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Muslims Feared ‘Surge of Islamophobia’ After Paris Terrorist Attacks. New Poll Shows How the French Really Feel.

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Similar to what happened to American public opinion after 9/11.

Women look at clothes, on April 6, 2015 during the 32nd Annual Meeting of France's Muslims, at Le Bourget Exhibition center, north of Paris. (Photo: Loic Venance/AFP/Getty Images)

After the deadly January terrorist shootings at the Charlie Hebdo magazine offices and a Paris kosher supermarket, multiple reports warned of the "dread" and "fear" French Muslims felt as they braced themselves for a "surge of Islamophobia."

Yet a new poll from the Pew Research Center suggested those fears may have been premature and concluded not only has there been no anti-Muslim public opinion backlash in France, but “attitudes toward Muslims have become slightly more positive over the past year.”

Women look at clothes, on April 6, 2015 during the 32nd Annual Meeting of France's Muslims, at Le Bourget Exhibition center, north of Paris. (Photo: Loic Venance/AFP/Getty Images)

In a poll released on June 3, Pew found that 76 percent of those surveyed in France had a favorable view of Muslims living in their country -- higher than the 72 percent rating last year before the terrorist attacks.

Notably, the percentage of those who expressed a "very favorable" opinion of Muslims increased significantly according to the survey, rising from 14 percent in 2014 to 25 percent today.

The Pew Research Center reported that more positive attitudes came from those who identify with the left in France, though favorable opinions of Muslims grew across the political spectrum.

Pew noted the pattern was similar to public opinion developments in the U.S. following the 9/11 attacks:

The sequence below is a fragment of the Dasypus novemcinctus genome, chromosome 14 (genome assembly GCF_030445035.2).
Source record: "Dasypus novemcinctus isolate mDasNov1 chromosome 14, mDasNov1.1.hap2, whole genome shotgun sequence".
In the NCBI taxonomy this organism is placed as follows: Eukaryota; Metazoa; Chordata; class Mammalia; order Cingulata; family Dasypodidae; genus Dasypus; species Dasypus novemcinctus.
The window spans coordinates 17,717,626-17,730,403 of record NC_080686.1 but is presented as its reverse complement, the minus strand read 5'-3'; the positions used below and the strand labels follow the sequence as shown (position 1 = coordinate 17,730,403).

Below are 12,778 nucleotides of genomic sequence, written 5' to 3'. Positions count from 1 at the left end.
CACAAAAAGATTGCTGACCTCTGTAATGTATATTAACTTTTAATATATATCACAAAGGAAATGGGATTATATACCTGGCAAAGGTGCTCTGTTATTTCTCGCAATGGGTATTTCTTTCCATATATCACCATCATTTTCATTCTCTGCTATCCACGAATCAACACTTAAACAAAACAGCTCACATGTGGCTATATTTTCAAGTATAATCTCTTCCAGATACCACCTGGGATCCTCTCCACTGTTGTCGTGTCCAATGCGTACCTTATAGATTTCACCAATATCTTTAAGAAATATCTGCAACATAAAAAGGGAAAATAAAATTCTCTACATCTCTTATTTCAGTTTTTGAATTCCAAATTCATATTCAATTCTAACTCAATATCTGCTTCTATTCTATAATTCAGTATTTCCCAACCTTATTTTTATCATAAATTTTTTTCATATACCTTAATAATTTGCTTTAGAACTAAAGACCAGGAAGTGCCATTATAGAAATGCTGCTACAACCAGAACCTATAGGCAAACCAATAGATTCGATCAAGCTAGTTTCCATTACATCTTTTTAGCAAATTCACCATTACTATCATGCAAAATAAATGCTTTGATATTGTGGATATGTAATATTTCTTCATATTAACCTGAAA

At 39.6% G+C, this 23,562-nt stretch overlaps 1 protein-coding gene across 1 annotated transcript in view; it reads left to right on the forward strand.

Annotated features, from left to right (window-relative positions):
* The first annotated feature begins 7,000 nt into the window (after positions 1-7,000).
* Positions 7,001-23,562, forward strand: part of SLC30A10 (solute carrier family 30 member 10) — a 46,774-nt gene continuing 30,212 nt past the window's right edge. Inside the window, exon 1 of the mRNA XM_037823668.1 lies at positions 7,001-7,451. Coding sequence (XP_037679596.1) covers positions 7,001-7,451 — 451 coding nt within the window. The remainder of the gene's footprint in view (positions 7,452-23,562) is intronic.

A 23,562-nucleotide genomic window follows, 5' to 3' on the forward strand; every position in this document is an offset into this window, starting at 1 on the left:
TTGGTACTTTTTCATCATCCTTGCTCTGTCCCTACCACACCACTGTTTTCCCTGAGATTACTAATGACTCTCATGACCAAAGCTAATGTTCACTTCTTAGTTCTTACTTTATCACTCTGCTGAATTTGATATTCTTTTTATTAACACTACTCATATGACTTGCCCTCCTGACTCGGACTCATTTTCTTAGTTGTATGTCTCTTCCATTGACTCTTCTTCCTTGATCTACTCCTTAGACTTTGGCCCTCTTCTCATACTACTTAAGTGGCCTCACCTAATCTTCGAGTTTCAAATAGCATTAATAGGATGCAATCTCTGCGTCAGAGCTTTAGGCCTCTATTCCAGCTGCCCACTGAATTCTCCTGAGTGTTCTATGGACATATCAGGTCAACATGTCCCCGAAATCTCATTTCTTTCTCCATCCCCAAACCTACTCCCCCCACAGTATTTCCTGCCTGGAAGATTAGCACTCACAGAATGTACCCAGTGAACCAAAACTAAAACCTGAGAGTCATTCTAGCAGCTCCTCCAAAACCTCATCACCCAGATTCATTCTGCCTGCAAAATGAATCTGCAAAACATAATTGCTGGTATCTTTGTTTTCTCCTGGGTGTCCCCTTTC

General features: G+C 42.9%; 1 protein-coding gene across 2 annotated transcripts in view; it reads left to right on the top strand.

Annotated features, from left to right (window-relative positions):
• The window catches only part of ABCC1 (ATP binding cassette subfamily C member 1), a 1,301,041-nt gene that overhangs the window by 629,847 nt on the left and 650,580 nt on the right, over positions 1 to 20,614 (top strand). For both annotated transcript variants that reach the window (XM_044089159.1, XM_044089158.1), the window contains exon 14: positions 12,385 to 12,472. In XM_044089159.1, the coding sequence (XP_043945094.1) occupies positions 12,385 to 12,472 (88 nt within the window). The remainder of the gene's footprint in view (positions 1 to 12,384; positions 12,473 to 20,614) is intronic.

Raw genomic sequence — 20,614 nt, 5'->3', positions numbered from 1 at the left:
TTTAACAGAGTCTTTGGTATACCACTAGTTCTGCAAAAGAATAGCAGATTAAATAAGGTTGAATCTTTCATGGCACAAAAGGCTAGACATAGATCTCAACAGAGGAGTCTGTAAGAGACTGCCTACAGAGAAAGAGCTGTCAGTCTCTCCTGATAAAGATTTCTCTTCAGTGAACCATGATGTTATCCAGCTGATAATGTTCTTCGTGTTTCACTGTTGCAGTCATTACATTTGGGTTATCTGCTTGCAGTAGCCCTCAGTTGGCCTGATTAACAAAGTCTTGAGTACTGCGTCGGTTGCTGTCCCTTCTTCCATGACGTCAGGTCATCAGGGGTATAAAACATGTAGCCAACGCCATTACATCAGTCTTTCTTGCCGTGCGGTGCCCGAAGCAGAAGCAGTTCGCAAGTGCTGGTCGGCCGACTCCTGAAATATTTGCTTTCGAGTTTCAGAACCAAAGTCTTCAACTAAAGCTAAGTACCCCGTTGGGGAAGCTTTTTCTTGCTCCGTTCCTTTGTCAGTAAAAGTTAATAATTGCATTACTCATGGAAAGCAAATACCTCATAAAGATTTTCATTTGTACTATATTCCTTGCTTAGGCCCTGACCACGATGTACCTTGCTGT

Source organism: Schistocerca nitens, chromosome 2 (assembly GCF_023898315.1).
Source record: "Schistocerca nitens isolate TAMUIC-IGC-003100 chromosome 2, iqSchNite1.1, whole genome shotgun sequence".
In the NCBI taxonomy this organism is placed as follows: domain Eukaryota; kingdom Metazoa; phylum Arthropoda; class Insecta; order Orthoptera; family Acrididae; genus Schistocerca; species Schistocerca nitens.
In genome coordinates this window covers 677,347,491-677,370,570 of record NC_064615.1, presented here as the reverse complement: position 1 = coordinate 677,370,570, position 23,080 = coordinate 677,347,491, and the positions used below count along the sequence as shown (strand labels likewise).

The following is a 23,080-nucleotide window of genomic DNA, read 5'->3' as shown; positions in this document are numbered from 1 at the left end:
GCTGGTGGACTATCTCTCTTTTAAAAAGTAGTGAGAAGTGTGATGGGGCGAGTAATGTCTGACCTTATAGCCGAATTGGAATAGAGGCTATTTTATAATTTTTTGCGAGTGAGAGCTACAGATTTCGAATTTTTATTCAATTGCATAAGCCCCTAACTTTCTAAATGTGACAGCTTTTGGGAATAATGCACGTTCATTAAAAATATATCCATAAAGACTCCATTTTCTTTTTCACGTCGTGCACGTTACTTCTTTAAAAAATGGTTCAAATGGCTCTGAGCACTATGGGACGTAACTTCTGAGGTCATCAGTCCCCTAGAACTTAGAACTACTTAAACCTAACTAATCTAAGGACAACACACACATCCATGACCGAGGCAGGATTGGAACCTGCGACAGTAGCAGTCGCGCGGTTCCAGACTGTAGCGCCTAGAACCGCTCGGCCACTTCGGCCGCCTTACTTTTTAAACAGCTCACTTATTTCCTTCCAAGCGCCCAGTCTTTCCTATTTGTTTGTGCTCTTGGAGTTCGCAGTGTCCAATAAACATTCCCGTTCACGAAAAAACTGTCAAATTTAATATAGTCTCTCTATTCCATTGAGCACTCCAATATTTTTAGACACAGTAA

Favorable views of Muslim Americans rose from 45% in March 2001 to 59% in November of that year. The increase took place across partisan and ideological groups, with the biggest improvement occurring among conservative Republicans.

Researchers attributed the “counterintuitive” trend to calls for national unity following the attacks, media coverage, and statements by French and U.S. political leaders emphasizing that the terrorists do not represent Islam.

Pew observed that despite the immediate improvement in favorability ratings for Muslim Americans, the opinion that Islam is more likely than other religions to encourage violence has become more common in the U.S.

In March 2002, just months after 9/11, 25 percent of Americans said they believed Islam is more likely to encourage violence. In September 2014, 50 percent of Americans expressed that belief.

France 24 reported that even though the results of last week’s poll marked an improvement in the public opinion of French Muslims, the same community faced an increase in violent attacks after Paris terrorist shootings.

The French Collective Against Islamophobia said more than 120 anti-Muslim incidents occurred in the three weeks following the Paris attacks, including 30 attacks against places of worship.

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